by Chris Bodenner

As if the bedbug epidemic in New York wasn't bad enough by itself:

In a report released by the Socionomics Institute, researchers found strong correlations between falling stock prices and epidemics, both of which they say are brought about by a trend toward negative social mood. With financial markets in decline, Alan Hall, a leading researcher at the Georgia-based think tank, says bedbugs are just the beginning, "The list of epidemics in the news quietly continues to grow. Chronic kidney disease, Alzheimers, obesity, sexually-transmitted diseases, heart disease, meningitis, diabetes, cholera, Lyme disease and measles are all described by doctors as current epidemics." As mood grows fearful, stress rises and stocks plunge, the risk of disease increases. Hall says, "It's widely believed that epidemics make people fearful...but the data shows that fearful people are more susceptible to epidemics."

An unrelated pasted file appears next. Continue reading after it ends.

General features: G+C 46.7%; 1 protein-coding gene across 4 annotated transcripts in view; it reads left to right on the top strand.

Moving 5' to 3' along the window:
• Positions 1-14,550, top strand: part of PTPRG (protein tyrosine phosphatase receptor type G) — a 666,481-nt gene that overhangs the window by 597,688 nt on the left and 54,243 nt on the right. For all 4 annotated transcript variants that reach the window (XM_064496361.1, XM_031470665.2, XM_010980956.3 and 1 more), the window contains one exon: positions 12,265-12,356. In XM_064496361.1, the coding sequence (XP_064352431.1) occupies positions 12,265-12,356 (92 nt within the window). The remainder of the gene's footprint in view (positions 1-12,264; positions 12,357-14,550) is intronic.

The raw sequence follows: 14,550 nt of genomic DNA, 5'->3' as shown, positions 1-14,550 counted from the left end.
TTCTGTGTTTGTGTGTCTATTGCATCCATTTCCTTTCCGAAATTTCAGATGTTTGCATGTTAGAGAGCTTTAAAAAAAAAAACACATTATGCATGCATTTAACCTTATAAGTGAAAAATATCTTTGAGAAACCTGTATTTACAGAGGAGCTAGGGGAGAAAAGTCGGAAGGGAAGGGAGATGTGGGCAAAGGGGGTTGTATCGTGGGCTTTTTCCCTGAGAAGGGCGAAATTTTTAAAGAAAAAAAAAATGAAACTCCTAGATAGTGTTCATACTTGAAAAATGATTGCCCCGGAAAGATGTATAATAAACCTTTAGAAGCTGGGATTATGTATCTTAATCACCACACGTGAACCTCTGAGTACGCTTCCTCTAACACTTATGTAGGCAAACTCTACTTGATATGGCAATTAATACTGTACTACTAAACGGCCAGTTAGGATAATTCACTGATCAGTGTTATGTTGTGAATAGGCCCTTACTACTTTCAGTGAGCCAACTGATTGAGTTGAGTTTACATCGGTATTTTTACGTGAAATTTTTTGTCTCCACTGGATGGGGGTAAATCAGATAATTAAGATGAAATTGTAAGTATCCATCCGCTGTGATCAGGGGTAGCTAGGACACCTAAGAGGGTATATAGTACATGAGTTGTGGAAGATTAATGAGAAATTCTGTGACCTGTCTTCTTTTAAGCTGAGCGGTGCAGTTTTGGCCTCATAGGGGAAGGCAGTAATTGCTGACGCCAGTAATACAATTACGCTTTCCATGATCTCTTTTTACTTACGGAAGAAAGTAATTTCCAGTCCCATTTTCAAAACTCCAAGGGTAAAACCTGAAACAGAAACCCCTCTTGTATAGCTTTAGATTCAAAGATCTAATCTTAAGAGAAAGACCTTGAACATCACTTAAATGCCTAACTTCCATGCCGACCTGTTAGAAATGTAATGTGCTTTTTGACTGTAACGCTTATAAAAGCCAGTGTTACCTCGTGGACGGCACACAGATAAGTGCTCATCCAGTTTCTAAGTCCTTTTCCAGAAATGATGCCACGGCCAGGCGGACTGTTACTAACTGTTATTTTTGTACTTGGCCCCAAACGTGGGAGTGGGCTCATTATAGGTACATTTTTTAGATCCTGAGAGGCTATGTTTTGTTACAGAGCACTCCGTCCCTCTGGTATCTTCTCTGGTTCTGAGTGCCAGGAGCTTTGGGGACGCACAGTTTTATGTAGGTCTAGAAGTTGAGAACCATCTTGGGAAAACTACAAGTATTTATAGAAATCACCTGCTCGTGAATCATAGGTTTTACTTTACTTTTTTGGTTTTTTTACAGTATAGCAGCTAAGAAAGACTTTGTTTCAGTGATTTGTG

And I just happened to move back to Brooklyn this month and need to find a mattress.  (Though it seems I'm not even safe in theaters.)

We want to hear what you think about this article. Submit a letter to the editor or write to letters@theatlantic.com.